This cabinet card portrait features a well dressed young dark eyed girl. Her hair is styled in long ringlets. She is wearing earrings and an interesting necklace. The photographer is S. H. Cope of Norristown, Pennsylvania. Norristown is six miles northwest of Philadelphia. The town was named for Isaac Norris, a member of the colonial Pennsylvania legislature. Norris ordered the casting of the state house bell that later became known as the Liberty Bell. This cabinet card photograph is in very good condition (see scans).

Buy this Cabinet Card (includes shipping within the US) #3821

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Buy this Cabinet Card Photograph (includes International shipping outside the US) 3821

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Published in: on January 14, 2022 at 12:01 pm  Comments (1)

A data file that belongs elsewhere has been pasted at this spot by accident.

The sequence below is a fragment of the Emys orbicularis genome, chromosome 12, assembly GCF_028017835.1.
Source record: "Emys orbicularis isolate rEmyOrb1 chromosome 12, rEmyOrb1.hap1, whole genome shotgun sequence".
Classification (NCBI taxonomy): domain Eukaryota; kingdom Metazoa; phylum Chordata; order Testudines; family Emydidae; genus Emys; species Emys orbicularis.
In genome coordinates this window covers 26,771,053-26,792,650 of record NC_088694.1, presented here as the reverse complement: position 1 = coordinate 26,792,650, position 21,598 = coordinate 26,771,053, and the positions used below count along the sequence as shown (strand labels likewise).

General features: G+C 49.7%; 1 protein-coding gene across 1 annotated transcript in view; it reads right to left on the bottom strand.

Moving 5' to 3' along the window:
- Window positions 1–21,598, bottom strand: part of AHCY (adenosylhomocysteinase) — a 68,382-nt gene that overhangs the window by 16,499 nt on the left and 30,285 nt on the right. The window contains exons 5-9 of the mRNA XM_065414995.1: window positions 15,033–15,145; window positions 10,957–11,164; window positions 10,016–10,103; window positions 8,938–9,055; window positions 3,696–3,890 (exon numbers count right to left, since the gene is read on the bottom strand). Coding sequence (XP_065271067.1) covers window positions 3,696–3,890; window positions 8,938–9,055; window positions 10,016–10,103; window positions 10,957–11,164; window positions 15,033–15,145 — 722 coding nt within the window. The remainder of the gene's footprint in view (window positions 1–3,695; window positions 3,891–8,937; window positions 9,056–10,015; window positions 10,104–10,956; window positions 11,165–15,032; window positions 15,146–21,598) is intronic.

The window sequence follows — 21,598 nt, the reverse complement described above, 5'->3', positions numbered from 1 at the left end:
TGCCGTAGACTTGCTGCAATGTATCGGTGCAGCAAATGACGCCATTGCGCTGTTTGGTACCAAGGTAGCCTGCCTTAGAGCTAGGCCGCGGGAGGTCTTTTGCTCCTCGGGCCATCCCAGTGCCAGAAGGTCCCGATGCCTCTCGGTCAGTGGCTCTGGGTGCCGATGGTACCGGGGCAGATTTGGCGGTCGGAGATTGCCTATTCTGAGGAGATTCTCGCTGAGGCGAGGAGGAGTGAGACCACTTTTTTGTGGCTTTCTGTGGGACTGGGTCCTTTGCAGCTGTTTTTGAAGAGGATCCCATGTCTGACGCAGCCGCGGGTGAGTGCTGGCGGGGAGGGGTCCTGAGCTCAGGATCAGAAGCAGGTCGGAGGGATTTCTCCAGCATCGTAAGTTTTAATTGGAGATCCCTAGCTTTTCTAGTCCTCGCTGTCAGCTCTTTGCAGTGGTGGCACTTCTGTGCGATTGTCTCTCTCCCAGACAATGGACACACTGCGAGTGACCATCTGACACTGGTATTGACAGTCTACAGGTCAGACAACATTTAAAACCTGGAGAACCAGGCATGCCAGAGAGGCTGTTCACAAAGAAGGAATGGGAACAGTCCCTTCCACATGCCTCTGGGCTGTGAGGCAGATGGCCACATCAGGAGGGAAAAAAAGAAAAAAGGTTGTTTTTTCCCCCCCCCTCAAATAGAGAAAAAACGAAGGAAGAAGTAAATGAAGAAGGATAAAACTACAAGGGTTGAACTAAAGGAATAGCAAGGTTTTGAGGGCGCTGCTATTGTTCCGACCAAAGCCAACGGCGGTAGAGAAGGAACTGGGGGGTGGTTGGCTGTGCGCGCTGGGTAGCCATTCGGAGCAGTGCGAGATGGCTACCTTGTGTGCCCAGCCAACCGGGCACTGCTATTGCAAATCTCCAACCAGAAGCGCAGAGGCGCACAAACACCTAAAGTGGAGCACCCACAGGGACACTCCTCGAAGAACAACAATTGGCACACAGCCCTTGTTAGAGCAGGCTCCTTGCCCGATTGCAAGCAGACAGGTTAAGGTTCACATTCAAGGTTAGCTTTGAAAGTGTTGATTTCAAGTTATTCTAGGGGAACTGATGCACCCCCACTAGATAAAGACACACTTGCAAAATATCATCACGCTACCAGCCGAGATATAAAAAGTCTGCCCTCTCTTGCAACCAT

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Georgie Cooper (1882-1968) appears in this cabinet card by Rose & Company of Denver, Colorado.  Georgie Cooper was born in Battle Creek, Michigan. Her mother was an actress, Georgie Woodthorpe (1860-1927). Cooper started as a child actress and appeared as “Little Lord Fauntleroy” with her mother at the Burbank Theatre in Los Angeles, California. She later married actor, Landers Stevens and both were active appearing in films. She appeared in 47 films from 1928 through 1944. The photographer of this cabinet card is John K. Rose. He later took on a partner and started a studio named Rose & Hopkins. This partnership was dissolved in 1901. It is interesting to note that  “Little Lord Fauntleroy” had much impact in cabinet card photography. In addition to the existence of a number of portraits of child actors portraying the character; many children’s attire and hairstyle in cabinet card images were based on the clothing and appearance of the “Little Lord Fauntleroy” character. “Little Lord Fauntleroy” was the first children’s novel written by English-American author Frances Hodgson Burnett. It was published in 1885. In regard to fashion, the classic Fauntleroy Suit was a velvet cut-away jacket and matching knee pants worn with a fancy blouse with large lace or ruffled collar. It became a major fad in formal fashion for American middle class children. Most commonly, boy between 3 and 8 years of age wore these suits and a minority of these children also wore ringlet curls.